The Boy in the Waves
The naked child splashed in the surf and giggled, smashing at the waves with a curiously shaped piece of driftwood. His pale skin was flushed red from the cold, brocaded with glittering beads of sand and salt water sequins; his equally glittery hair hung to his shoulder like waterlogged seaweed. He jumped from crest to crest in the shallows, bringing his stick down to challenge the waves as they broke, laughing as they splashed across his body. He couldn’t remember where he’d found the stick – but it felt right in his hand, as if he’d owned it forever.
He turned to meet a wave that came sloping in, slashing with his stick to meet the challenge too late. Off-balance, the wave knocked him into the frigid water, tumbled him briefly, tenderly, in a sandy embrace of foam and kelp and pushed him onto the sand where he sat, breathing hard and laughing.
A raucous gathering of crows up the beach caught his attention. They were wheeling and swooping around a small sea-stack a medium distance away, squabbling over some prize or other. They had driven away a couple of equally noisy but less determined gulls who were at that moment flying away into the slowly lifting fog, bewailing their loss. He stood up, made a cursory attempt at brushing some of the sand off, and headed up the beach.
The sun was finally burning through the fog, revealing a narrow rocky beach with the merest trim of sand. Sandstone cliffs, carved by wind and wave, stretched far above the boy’s head; a black band edged in bright green several meters up the wall marked the tide’s customary height. Topping the cliffs were further walls of black-green firs, buttressed by twisted trees with glossy green leaves and peeling cinnamon-colored bark. As the boy drew nearer to the stack, he could see one of these cinnamon trees growing atop the stack, dominating a tiny scrub of improbable bushes that defied the waves. The boy saluted the tree with his stick, admiring its bravery. Off in the fog and mist, an osprey shrieked. The boy shrugged, and walked on.
The stones of the beach were smooth beneath him, with occasional barnacles that his calloused feet ignored. Scattered driftwood logs and branches he stepped or skipped over, whacking away with his stick. As he approached the stack, though, his way appeared barred by an enormous pile of driftwood, tangled and spiky like a wall of thorns from a fairy tale. He squeezed through the pile of massive conifer trunks and stumps bleached grey like bones of fantastic monsters, slashing with his stick at the snarl of ancient roots and branches, meeting their attempts to scrape him directly. As he emerged he shook his head, tossing his matted hair out of his eyes, and brandishing his stick with a victorious shout.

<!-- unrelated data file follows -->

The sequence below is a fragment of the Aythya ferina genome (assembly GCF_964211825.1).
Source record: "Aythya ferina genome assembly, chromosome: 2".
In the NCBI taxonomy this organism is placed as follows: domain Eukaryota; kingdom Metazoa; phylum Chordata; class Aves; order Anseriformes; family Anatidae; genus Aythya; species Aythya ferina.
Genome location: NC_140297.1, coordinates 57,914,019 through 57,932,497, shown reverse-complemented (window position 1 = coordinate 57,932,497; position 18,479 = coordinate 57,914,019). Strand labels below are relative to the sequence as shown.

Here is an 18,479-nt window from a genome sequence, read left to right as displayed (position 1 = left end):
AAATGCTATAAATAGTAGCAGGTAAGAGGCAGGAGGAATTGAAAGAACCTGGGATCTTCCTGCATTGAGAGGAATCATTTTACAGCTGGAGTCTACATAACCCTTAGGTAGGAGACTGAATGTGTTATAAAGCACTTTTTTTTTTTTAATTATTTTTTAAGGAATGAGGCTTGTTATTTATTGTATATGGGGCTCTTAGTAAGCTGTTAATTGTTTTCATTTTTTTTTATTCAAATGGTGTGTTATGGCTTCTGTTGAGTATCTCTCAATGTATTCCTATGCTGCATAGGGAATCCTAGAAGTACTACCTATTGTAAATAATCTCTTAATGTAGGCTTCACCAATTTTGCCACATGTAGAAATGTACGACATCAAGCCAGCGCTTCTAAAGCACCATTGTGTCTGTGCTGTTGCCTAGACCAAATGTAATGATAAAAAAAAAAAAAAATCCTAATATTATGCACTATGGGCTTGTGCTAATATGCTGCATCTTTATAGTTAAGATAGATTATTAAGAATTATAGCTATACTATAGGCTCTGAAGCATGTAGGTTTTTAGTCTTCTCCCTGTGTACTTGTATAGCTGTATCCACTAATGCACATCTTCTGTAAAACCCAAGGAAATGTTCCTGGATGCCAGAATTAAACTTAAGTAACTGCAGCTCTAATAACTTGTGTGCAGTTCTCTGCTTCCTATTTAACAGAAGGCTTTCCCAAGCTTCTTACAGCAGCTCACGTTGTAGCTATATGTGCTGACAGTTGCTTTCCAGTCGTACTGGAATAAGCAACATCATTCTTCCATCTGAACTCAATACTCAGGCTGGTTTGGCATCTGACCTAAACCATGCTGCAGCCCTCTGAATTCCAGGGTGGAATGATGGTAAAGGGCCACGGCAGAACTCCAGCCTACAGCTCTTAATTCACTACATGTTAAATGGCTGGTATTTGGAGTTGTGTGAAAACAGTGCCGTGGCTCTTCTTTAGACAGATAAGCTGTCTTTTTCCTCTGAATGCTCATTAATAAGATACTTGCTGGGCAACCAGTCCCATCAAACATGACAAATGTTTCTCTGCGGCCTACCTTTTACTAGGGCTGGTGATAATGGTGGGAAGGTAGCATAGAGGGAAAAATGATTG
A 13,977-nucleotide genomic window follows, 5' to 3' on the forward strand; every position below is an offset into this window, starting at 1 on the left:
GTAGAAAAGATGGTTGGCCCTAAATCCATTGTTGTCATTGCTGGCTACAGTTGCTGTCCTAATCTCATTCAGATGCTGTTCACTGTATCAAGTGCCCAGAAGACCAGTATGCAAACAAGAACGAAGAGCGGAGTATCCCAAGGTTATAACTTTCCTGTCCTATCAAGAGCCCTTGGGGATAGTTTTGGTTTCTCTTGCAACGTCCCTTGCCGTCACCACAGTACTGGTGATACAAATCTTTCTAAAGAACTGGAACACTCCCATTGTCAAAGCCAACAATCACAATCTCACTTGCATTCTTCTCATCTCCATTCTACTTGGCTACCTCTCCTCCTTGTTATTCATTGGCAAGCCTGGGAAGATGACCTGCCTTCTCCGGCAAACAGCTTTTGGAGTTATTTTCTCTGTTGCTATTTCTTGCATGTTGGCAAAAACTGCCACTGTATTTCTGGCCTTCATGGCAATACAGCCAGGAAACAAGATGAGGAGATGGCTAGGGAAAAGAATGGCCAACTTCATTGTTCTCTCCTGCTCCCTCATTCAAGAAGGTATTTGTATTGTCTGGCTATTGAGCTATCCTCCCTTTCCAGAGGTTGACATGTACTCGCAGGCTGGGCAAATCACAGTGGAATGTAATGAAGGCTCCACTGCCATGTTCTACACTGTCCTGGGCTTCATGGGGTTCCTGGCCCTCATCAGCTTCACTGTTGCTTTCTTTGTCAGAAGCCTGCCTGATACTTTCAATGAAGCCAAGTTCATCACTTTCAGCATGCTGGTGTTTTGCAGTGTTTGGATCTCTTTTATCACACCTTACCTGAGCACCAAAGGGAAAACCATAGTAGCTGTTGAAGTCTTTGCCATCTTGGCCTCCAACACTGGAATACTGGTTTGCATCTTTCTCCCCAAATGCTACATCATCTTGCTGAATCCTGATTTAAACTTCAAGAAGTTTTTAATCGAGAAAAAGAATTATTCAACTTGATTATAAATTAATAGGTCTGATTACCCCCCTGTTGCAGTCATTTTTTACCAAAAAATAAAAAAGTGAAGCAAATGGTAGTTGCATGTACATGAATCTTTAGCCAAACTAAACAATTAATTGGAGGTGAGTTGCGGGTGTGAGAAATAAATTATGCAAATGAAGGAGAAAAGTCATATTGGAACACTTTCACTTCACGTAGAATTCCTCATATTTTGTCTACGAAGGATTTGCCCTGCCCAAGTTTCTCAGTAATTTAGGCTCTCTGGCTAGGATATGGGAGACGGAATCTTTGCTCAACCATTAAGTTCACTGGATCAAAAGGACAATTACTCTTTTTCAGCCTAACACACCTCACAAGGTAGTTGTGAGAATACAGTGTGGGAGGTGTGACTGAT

The crows perched atop the stack’s lone tree scattered, calling for their companions to follow. Most heeded their warning, flapping off to their sanctuary amid the firs. A few stragglers decided to hop off to closer perches where they could wait and see what the boy would do. The boy glared at them as they cawed their defiance at him. Still, they presented no challenge, and he walked onward.
The final obstacle was almost anti-climactic: a pile of rubble that had once been an arch joining the sea stack with the cliff above. The stones here formed tide pools, studded with barnacles and snails and carpeted with sea anemones. The boy stopped to crouch by one of the pools and poke at the anemones with his stick. Their ghostly pale tentacles pulled away, folding in on themselves as they retracted into their bodies. He put his stick down and crouched even closer, touching one with his finger. He smiled as he felt it momentarily catch and drag on his skin with its ineffective sting, then recoil as it sensed the potential threat. Picking his stick up, the boy stood up and continued into the rocky gap between the stack and the cliff.
The air grew thick as he rounded the stack. The ammonia smell of rotting fish and sickly sweetness of rancid fat filled the boy’s nostrils and briefly made his eyes water. A greyish-brownish mass longer than he was tall stretched along the base of the stack, pinned between several rocks, but he could make out no details.
The stench worsened as he got closer. Closer still, and he could make out flippers, and the partially exposed skull of the seal grinning at him. Ignoring the stink, the boy walked up to the corpse and sat down cross-legged beside it. Brushing the hair out of his eyes, he solemnly examined the seal. He held out his hand, angling it to mirror the flipper, and compared his fingers to those of the seal. Then he folded his hands in his lap, and sat quietly.